THE French Communists were at the zenith of their power at the end of 1946 and early in 1947. The Party at that time was almost a state within a state -- a force strong enough to imperil governmental authority if not to capture it. But during the last two years it has been dislodged from its key positions, the tide of public opinion has run against it, and today it is only a fifth column which, in a national crisis, could be scattered as it was scattered in the autumn of 1939 after the conclusion of the Hitler-Stalin Pact. The story of how that Communist power was built up and how it was destroyed supplies an interesting page of French history. And it is of more than local significance, I think, since the question of the promotion of insurrection by a foreign Power and of the means to be taken to combat it is a practical problem in nearly every nation not already controlled by the Soviet Union.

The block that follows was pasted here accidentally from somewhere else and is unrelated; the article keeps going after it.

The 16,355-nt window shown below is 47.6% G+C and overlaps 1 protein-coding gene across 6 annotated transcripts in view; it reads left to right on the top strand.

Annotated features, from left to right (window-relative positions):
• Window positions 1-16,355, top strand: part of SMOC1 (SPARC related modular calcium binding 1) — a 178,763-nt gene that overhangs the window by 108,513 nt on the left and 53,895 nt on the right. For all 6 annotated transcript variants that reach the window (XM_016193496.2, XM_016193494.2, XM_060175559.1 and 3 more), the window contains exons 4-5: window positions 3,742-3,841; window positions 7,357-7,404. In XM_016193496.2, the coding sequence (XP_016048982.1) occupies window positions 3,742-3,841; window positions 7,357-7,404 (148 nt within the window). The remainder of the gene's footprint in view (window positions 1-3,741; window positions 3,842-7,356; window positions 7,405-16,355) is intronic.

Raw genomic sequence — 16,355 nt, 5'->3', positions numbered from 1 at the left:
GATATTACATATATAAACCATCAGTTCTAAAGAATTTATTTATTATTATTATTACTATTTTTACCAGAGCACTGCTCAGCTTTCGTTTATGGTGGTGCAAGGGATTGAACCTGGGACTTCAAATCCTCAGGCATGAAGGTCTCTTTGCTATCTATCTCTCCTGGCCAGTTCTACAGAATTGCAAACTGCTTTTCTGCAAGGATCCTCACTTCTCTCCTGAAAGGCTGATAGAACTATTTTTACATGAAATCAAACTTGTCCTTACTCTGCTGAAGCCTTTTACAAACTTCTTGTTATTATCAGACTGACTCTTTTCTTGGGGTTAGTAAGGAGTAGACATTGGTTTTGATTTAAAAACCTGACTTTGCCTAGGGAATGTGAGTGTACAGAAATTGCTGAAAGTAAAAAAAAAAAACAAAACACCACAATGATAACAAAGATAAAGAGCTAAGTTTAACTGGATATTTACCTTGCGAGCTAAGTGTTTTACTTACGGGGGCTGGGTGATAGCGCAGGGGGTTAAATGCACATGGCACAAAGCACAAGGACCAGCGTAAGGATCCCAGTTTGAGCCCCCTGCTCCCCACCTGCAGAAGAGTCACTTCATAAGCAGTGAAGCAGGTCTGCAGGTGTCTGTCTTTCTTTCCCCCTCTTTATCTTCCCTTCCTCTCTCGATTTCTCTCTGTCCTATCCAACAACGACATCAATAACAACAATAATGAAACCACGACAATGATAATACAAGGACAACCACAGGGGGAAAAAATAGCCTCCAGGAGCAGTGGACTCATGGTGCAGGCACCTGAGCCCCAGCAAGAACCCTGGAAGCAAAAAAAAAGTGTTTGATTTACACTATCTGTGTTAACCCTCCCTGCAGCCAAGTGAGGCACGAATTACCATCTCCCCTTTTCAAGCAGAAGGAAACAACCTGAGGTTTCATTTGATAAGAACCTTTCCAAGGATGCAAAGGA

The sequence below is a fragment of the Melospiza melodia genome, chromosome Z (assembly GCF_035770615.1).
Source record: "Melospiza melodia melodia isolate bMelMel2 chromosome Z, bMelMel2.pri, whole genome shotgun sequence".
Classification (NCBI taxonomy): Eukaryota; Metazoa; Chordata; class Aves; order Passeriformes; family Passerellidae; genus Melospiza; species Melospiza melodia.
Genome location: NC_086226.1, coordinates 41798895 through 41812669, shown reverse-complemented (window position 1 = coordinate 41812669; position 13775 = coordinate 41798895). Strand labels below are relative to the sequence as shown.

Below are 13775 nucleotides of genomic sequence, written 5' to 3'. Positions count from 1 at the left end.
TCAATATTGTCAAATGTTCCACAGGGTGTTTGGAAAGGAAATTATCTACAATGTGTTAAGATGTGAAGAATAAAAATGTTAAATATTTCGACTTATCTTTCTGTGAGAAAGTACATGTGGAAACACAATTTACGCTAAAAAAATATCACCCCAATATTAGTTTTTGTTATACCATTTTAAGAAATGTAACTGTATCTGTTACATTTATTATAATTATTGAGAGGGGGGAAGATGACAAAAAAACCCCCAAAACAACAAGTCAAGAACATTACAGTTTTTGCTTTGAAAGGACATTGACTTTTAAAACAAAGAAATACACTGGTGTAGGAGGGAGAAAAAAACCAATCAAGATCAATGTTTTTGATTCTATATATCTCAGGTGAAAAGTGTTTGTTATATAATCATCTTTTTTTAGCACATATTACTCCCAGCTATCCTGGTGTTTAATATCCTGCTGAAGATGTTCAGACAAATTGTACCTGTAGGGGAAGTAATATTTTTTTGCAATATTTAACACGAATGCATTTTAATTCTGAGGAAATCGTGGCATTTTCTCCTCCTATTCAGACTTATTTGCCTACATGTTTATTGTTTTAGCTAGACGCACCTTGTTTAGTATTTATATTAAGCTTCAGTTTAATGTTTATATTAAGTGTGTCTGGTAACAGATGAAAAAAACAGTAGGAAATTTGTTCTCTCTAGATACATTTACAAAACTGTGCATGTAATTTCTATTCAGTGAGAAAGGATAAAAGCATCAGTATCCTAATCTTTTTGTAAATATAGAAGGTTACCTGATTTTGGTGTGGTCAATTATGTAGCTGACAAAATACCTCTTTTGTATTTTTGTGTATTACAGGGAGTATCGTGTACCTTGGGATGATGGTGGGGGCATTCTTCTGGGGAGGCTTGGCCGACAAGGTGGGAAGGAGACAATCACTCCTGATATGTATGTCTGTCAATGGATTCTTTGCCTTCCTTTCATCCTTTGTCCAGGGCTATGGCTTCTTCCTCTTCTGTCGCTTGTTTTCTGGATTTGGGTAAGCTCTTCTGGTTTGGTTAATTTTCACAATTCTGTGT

In the elections to the first Constituent Assembly in France, which took place on October 21, 1945, the Communists garnered 26.1 percent of the votes, and after a vehement controversy they exacted from General de Gaulle six seats in the Cabinet. General de Gaulle successfully resisted their claim to receive at least one of the three ministerial departments which they thought vital for their purposes (Armed Forces, Ministry of Foreign Affairs, Ministry of Interior). But he had to give them control of the national economy. Marcel Paul, the secretary of the Federation of Light and Power Unions, became Minister of Industrial Production, and filled that office for a year. Charles Tillon ruled over the armament industry. Ambroise Croizat was appointed Minister of Labor (and a very competent Minister of Labor he turned out to be). François Billoux took over the portfolio of Reconstruction. And the outstanding leader of the Party, Maurice Thorez, was given the rank of Minister of State and a special assignment to supervise
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